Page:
You might not realise it, but you do if it's for professional purposes. Try taking stuff to a trade show in Norway or Switzerland, and you'll find out the sheer joy of it all.

Jason Hall's picture

I'm a documentary cameraman and I'd imagine you're broadly right about renting stills equipment but when it comes to professional video gear, you're out of luck outside the major cities. Even if I could rent the right cameras and support, what I cannot do is rent MY gear - setup in the way that I like with the myriad accessories and customisations I have built up over many years.

I've often considered renting for jobs on mainland Europe to avoid excess baggage charges, but the availability just isn't there and it's always been simpler to travel with 6 or 7 Peli cases than try and source kit abroad.

I've been through the carnet process numerous times in the rest of the world and it's rarely straightforward. This will have a direct impact on my business - either through added complexity (meaning more time and therefore more cost) or even lost business.

The sad thing is that this is all pointless - Britain will gain nothing from brexit other than nebulous wittering about sovereignty and independence. The economic, social and geopolitical downsides of this are enormous. I'm very sad at what my country has become in the last decade - I can only hope that this disaster can be averted and we can start to address the many factors that caused many decent people to vote to make us all worse off.

Jaran Gaarder Heggen's picture

Strange that Norway, Iceland, Switzerland have managed so well all this time... with only FTA's and the EEA...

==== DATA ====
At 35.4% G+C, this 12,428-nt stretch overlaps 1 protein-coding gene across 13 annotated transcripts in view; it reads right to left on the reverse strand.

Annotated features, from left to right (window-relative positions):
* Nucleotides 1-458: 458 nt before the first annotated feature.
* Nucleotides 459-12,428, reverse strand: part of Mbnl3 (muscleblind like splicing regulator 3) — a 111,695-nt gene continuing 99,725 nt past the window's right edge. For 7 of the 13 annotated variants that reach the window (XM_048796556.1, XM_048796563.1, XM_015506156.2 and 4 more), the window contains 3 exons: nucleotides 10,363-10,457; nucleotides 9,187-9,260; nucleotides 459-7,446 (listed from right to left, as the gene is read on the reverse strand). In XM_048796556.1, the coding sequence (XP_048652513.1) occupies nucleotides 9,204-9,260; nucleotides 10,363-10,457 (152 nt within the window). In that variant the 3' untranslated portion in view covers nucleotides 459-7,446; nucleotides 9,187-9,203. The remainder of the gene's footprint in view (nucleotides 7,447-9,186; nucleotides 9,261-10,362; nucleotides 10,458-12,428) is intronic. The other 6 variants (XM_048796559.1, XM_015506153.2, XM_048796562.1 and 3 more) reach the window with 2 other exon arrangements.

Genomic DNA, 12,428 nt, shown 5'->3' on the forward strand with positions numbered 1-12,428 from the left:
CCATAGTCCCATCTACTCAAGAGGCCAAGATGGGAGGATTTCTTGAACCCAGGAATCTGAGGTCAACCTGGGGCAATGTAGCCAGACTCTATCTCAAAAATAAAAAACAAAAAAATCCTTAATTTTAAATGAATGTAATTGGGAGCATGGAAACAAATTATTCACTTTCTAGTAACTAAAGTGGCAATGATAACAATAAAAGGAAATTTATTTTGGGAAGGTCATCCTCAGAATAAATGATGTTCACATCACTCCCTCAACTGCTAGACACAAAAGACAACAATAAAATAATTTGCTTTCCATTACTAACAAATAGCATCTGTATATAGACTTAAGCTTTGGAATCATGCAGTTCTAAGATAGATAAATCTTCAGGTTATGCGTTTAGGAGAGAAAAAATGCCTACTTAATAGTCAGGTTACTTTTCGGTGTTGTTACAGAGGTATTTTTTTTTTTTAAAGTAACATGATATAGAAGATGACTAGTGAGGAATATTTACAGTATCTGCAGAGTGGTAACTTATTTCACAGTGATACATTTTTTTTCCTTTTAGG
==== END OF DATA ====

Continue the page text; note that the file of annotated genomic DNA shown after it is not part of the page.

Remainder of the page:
Britain will get their FTA's and most things will go on as before...

Mutley Dastardly's picture

Those who voted to leave - have imposed the consequences on every UK-citizen. That's sad. For what we've seen and heared from Boris Johnson - there won't be a way out, it'll be a hard BREXIT - lots of people in and out the UK will loose their jobs - will the UK continue to exist? What about the royal family? The EU isn't perfect - but the UK leaving will cost all of us dearly. In the US some may be happy - until the financial ball starts running. It can have worldwide consequences.
Be sure you realise what you're hoping for - no matter where you live. And those living in the US should't think they 've the greatest democracy - they 're heading towards the biggest possible debt-crisis one can imagine. Sooner or later the debt the current governement has build up - needs to be repaid.

Daniel Medley's picture

"Those who voted to leave - have imposed the consequences on every UK-citizen."

Well, that's sort of how a democracy works. People vote. The winners get what they want, the losers don't.

What alternative would you propose?